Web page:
Ukraine Vice Prime Minister Mykhailo Fedorov has confirmed that the country is indeed using Clearview AI’s facial recognition technology to identify fallen soldiers. Clearview first revealed that it would be supplying Ukraine with free facial recognition tech earlier this month, and while identifying the dead was listed as a possible application, Ukraine had not yet offered any concrete details about its plans for the technology at the time of that announcement.
The latest news ends some of that speculation. According to Fedorov, the Ukrainian Ministry of Defense is specifically using Clearview to identify the bodies of Russian soldiers killed in Ukraine during the invasion. Clearview’s database contains more than 2 billion images from the Russian social media platform VKontakte, so Ukrainian authorities can use the platform to identify the dead, and to find and notify their next of kin. From there, the families of the dead can reach out to the Ukrainian government to make arrangements to collect the body.
The Ukrainian government is not using Clearview to identify its own soldiers, although that could reflect the fact that the country has other ways to verify its dead. More traditional biometrics like fingerprints and dental records are still considered to be more reliable forms of identity verification, and Ukraine is much more likely to have those records for its own citizens than it is for Russian nationals.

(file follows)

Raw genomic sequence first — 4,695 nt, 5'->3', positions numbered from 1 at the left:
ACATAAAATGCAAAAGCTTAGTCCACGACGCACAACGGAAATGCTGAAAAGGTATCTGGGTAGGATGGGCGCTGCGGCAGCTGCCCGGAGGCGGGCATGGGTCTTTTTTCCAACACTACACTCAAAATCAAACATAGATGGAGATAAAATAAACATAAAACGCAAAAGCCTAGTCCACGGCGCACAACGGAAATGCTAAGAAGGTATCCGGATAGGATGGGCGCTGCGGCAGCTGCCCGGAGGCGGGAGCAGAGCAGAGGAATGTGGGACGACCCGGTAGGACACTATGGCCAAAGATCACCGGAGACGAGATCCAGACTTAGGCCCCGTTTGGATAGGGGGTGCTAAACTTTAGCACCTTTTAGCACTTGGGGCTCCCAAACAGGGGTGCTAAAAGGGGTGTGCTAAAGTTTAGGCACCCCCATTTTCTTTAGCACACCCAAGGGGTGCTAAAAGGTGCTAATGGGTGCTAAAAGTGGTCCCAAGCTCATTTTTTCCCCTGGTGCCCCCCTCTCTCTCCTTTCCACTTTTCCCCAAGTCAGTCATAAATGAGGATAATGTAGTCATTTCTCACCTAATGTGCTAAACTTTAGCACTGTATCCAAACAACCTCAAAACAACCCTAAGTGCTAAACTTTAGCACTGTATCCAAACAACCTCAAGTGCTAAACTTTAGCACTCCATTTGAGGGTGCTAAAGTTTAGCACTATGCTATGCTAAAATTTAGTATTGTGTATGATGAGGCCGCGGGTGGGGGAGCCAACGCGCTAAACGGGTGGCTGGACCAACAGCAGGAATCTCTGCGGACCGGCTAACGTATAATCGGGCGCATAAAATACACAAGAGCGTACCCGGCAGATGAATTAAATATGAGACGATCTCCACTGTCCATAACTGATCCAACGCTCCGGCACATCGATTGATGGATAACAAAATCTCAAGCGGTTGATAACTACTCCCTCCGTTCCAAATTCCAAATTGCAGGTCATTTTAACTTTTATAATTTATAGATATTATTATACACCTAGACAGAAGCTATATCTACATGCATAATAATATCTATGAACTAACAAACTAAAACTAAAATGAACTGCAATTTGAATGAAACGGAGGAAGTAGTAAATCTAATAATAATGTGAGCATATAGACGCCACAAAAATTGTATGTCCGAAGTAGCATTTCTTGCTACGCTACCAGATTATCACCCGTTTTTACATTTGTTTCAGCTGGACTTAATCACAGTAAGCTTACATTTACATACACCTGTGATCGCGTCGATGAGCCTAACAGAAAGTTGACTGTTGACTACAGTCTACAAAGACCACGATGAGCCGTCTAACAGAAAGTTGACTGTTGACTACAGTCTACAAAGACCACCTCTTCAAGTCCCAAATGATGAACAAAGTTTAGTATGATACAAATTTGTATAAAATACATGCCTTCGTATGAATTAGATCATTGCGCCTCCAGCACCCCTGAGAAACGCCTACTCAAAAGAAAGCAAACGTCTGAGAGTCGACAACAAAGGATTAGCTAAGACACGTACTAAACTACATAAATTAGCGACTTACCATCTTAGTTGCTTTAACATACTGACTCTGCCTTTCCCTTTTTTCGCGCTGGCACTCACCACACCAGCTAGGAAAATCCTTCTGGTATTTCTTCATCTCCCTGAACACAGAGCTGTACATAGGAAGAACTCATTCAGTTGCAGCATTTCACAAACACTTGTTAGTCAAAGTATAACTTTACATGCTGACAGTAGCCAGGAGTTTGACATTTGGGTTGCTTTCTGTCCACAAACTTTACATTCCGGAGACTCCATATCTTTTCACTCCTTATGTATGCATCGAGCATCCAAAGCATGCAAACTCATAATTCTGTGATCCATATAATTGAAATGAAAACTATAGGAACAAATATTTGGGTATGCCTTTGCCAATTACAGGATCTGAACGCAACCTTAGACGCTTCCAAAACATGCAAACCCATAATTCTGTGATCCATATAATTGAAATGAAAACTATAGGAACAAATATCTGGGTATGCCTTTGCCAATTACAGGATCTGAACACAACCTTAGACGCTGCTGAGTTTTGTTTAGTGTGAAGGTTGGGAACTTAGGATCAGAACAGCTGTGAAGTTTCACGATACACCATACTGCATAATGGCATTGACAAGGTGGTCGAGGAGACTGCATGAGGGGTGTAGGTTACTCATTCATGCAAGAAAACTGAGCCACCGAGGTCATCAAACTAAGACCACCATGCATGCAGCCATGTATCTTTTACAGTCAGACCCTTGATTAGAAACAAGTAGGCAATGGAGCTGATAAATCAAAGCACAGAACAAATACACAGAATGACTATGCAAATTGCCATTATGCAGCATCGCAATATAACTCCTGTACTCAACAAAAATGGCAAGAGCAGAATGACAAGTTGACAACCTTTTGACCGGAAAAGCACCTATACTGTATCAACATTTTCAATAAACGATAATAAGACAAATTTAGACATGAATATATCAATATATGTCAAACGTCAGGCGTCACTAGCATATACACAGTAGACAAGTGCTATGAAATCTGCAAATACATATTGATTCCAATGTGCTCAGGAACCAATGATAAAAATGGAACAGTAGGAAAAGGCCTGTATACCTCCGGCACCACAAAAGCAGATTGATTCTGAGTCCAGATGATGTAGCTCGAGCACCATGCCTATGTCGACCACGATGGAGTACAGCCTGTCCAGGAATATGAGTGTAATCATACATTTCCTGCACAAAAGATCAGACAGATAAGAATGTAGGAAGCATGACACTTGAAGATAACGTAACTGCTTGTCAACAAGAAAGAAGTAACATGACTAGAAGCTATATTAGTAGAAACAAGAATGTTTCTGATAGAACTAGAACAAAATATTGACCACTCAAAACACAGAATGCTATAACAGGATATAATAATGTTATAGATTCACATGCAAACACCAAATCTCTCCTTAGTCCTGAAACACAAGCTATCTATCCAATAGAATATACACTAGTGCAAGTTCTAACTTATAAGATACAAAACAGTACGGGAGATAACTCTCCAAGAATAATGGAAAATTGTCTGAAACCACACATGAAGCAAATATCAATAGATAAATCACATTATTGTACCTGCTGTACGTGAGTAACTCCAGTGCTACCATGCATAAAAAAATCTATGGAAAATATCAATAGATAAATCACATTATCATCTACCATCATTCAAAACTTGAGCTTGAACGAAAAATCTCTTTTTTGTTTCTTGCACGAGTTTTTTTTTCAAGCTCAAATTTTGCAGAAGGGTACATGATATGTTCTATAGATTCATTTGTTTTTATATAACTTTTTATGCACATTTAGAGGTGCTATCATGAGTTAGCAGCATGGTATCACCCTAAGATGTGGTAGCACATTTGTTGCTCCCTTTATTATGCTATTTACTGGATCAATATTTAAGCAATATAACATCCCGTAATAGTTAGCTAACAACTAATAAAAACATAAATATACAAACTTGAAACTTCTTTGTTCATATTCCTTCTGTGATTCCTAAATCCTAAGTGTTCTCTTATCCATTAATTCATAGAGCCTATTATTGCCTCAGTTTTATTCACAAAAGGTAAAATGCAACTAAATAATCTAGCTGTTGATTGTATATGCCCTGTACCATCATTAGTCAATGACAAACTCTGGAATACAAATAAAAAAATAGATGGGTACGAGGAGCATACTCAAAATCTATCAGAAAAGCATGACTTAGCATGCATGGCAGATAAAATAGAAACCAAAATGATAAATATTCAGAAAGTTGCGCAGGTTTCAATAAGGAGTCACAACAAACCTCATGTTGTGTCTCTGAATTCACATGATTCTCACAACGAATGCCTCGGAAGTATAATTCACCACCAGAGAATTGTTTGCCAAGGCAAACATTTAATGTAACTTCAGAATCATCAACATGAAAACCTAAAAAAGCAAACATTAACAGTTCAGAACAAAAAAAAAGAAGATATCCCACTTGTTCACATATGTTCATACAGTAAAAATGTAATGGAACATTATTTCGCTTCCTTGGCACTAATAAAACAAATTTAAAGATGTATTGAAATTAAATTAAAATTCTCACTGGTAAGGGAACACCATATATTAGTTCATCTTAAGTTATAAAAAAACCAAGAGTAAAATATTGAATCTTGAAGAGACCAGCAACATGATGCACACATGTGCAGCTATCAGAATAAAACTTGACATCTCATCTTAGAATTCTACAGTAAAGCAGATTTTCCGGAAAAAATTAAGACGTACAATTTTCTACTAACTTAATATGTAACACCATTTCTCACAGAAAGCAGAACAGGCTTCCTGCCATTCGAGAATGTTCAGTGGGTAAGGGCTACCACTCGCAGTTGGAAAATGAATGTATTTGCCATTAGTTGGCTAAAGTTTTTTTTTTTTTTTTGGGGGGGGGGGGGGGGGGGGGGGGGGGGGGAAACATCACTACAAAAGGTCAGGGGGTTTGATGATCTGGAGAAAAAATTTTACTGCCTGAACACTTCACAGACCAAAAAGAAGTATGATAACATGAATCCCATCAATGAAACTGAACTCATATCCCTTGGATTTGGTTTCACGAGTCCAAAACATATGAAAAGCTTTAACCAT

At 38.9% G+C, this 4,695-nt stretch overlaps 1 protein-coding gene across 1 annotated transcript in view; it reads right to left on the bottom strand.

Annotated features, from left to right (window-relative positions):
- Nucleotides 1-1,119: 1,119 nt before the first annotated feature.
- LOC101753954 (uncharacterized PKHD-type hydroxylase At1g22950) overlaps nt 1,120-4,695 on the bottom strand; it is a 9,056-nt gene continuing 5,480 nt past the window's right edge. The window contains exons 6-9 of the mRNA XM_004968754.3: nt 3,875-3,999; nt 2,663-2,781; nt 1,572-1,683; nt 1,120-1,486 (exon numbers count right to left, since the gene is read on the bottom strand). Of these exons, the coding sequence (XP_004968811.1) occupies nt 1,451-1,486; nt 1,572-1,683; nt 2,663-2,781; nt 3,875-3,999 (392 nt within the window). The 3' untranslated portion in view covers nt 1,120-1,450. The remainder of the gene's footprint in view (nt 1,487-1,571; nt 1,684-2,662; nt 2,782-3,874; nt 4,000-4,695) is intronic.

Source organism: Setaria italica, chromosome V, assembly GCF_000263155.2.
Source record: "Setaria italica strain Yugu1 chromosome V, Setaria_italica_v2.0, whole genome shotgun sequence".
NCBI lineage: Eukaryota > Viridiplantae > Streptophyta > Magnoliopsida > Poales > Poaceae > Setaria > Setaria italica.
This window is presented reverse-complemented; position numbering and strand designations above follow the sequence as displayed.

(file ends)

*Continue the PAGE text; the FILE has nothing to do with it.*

Fedorov did not reveal how many bodies have been identified with Clearview, though Ukraine has previously claimed that 15,000 Russian soldiers have been killed during the conflict. Russia, on the other hand, has not updated its figures since acknowledging that 498 had been killed as of March 2. Fedorov indicated that a high percentage of the soldiers identified with Clearview have since been claimed by their families.
While the Ministry of Defense is using Clearview, Ukraine’s Ministry of Internal Affairs has been posting images of Russian soldiers to its own Look For Your Own Telegram channel in the hopes that Russian citizens will recognize their family members and reach out to claim them. Clearview’s database now contains more than 20 billion images, though several countries have now ruled that many of those images were gathered illegally. Most notably, Italy hit Clearview with a €20 million fine shortly before the company announced its arrangement with Ukraine.
March 28, 2022 – by Eric Weiss